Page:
Sunday, July 1, 2018

I LOVE Gymnastics, but...

I don't know if I should classify this as a question thrown out to the world to answer, a rant, or a call to action. I am generally not the type of person to speak out. Sure, I share my experiences, I try to advocate for others when I can, but I'm not one to get up on a soap box or hit the streets with signs and chants to demand change.

I've become more confused and irritated by something lately, though, and it A) boggles my mind that more people aren't concerned about it B) makes me wonder if I'm just missing something that everyone else understands and C) has gotten to the point where I am compelled to speak out.

My issue? Gymnastics dress code. I have been sitting, for hours at a time, through nearly a decade of gymnastics practices [so far]. Something that has remained consistent over all those years is that when the girls (of all ages) practice, they - almost without exception - all wear shorts over their leotards. There isn't much to the shorts; they barely reach the classification of "Daisy Dukes". Still...the girls just feel more comfortable with them on. It makes sense. Who wants to be doing splits in a glorified bathing suit, especially once you hit an age when you start seeing some changes in your body that you're not quite used to or comfortable with yet?

When you compete in meets, though, the shorts aren't allowed. They don't care if, say, you've just started your period and you don't feel comfortable using a tampon. You're left with the choice of either using a pad and hoping nothing shows [which would be beyond mortifying, of course] or just calling in sick for the meet. I'd call in sick every time, personally.


Men's and women's gymnastics are really two very different sports (there are 4 events for women, 6 for men, and only two of the 4 women's events are common between the genders). That being said, men and women gymnasts, alike, are generally judged on the same (or very similar) attributes - athleticism and form. So...if judges can watch a man do a floor exercise in shorts and determine how straight his legs are, his body alignment, etc. with no issues, why can't a woman wear shorts, too? Clearly it's not an issue of the shorts hiding some critical aspect of form when the woman performs a skill. If that were the case, coaches wouldn't allow shorts during practice, as they would hinder their ability to properly coach.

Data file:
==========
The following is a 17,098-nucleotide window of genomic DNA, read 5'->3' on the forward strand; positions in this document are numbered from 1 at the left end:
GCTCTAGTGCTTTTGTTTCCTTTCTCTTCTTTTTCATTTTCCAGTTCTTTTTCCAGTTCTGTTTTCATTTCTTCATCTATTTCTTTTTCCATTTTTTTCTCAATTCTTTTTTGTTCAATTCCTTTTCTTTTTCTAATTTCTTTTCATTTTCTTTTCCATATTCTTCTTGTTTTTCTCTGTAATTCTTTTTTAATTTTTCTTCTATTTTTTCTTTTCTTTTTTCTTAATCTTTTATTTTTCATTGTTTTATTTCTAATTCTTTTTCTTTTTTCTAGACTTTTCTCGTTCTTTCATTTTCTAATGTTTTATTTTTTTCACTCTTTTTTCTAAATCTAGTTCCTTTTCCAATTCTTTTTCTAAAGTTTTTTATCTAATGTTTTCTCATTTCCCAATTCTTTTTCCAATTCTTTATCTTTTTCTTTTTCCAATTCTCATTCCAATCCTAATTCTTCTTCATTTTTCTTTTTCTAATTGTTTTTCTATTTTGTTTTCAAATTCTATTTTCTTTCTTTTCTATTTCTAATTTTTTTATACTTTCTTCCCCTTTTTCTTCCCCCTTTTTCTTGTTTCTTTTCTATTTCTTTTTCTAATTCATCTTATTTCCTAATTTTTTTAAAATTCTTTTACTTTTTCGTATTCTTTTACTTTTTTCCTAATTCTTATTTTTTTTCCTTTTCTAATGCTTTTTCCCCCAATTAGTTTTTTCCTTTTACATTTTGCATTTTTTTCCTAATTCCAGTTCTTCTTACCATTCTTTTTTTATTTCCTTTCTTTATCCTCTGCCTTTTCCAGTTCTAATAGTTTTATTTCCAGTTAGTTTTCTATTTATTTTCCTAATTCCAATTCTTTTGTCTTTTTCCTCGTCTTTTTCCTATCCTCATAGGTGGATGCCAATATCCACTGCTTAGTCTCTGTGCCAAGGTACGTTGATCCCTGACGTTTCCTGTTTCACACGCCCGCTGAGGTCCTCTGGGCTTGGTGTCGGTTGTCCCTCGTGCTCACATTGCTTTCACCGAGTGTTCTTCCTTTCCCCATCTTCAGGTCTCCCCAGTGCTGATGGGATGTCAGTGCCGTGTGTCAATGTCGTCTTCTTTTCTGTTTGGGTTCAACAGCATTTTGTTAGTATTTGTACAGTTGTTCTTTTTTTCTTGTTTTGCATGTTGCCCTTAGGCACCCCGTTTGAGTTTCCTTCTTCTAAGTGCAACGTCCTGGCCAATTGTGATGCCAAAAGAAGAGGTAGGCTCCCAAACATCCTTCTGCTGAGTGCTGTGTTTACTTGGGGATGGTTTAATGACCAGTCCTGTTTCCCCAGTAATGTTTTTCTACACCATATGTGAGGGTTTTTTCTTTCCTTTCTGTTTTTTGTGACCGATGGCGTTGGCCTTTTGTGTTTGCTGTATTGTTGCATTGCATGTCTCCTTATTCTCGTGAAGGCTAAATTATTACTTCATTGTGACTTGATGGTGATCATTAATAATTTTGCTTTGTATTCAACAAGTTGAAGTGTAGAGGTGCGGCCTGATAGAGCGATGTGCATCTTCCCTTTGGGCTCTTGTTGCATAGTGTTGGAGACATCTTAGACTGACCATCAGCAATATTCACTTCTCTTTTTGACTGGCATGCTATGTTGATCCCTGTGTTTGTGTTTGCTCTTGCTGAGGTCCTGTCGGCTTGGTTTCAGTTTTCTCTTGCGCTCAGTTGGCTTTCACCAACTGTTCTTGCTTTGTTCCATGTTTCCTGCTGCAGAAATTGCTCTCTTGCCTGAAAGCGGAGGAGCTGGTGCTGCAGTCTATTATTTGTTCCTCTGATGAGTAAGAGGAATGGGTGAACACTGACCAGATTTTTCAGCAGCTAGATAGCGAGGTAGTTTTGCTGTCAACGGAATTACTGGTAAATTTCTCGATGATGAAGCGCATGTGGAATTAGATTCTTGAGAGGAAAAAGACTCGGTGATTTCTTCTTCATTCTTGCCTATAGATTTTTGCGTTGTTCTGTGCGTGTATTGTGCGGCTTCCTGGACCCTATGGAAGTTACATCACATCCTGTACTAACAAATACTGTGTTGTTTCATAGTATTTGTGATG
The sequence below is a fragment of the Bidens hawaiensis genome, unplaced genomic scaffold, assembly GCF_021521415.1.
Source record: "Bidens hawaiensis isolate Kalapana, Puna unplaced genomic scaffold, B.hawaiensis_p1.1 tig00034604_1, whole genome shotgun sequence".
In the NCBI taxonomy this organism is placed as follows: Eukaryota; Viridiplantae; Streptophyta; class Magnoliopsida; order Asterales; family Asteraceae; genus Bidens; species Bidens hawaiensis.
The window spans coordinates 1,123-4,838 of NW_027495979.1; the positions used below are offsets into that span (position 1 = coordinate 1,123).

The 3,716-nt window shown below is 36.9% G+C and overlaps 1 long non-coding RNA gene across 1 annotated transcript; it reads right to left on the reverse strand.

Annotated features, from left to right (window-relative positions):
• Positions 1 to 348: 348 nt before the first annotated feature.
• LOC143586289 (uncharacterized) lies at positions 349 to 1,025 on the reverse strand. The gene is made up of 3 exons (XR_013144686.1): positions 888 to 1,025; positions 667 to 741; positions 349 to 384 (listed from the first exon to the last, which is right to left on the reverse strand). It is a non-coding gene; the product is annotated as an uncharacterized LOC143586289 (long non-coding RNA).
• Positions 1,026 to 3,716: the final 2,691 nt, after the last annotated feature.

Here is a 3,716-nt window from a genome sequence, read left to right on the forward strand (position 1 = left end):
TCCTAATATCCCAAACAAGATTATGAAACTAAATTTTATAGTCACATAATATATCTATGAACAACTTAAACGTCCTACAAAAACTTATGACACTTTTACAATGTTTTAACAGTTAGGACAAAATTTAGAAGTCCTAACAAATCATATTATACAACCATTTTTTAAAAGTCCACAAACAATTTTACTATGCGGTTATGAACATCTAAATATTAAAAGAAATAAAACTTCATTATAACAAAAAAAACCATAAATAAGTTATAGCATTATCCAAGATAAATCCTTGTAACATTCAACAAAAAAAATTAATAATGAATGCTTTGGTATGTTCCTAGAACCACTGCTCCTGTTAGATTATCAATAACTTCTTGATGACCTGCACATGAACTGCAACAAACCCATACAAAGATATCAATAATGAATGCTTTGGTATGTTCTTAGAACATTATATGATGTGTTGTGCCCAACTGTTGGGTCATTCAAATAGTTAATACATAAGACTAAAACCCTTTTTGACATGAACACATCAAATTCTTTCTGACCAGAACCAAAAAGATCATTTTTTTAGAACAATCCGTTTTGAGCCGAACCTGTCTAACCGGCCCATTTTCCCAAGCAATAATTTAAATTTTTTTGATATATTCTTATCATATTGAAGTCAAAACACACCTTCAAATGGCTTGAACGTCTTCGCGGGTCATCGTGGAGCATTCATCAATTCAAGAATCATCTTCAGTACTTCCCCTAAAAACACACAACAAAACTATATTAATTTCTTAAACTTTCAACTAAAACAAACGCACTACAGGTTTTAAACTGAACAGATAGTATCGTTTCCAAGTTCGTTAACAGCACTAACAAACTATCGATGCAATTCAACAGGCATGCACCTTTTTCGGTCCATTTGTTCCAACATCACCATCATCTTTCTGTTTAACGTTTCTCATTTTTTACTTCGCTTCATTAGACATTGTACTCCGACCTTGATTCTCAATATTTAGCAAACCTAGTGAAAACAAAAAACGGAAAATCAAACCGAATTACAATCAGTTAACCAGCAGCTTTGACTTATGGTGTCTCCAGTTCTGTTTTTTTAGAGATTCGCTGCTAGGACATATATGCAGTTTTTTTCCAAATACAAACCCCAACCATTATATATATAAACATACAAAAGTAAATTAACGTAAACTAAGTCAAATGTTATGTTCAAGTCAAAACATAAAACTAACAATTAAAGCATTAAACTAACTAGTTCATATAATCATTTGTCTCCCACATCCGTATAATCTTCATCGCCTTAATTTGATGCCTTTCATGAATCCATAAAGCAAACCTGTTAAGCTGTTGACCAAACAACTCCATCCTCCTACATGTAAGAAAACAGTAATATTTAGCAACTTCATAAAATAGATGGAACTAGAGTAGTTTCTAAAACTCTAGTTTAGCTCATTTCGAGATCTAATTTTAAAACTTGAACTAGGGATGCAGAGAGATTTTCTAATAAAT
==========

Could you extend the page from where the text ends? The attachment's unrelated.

After all the press gymnastics got recently about sexual abuse, I thought maybe...just maybe a silver lining would be that the general "sexualization" of the sport (not necessarily intended these days, but left over from years of tradition) would be scrutinized. I listened carefully to the news reports and read through the articles with a hopeful eye. Nope...nothing. No mention of dress code. No question as to why the female athletes must wear less than the male athletes.

I went to my daughter's coach and voiced my irritation with the policy. I know of at least one family that quit gymnastics because the mom didn't feel comfortable with the competition dress code. I've often wondered how many girls quit - not because they're "done" with the sport - but because they don't feel comfortable competing with so little covering them.

My hopes soared when she responded, "They're actually working on adjusting the dress code right now."

"Really?!" I asked, lighting up with a gasp of excited near-disbelief and wide, hopeful eyes. Could my silver lining theory have possibly been right?!

"Yeah," she said, "They're trying to come up with a full-body suit option with a head covering that would allow for religious inclusion."

My shoulders slumped. My gasp turned into a frustrated sigh. Great. Apparently girls are allowed to compete with their entire bodies covered if their religion demands it. Slightly more modest attire for the comfort level of the gymnast? No. Not important enough to change the decades-old dress code. It's bathing suit or full body suit - nothing in-between. ...Regardless of what their male gymnast counterparts are allowed to wear.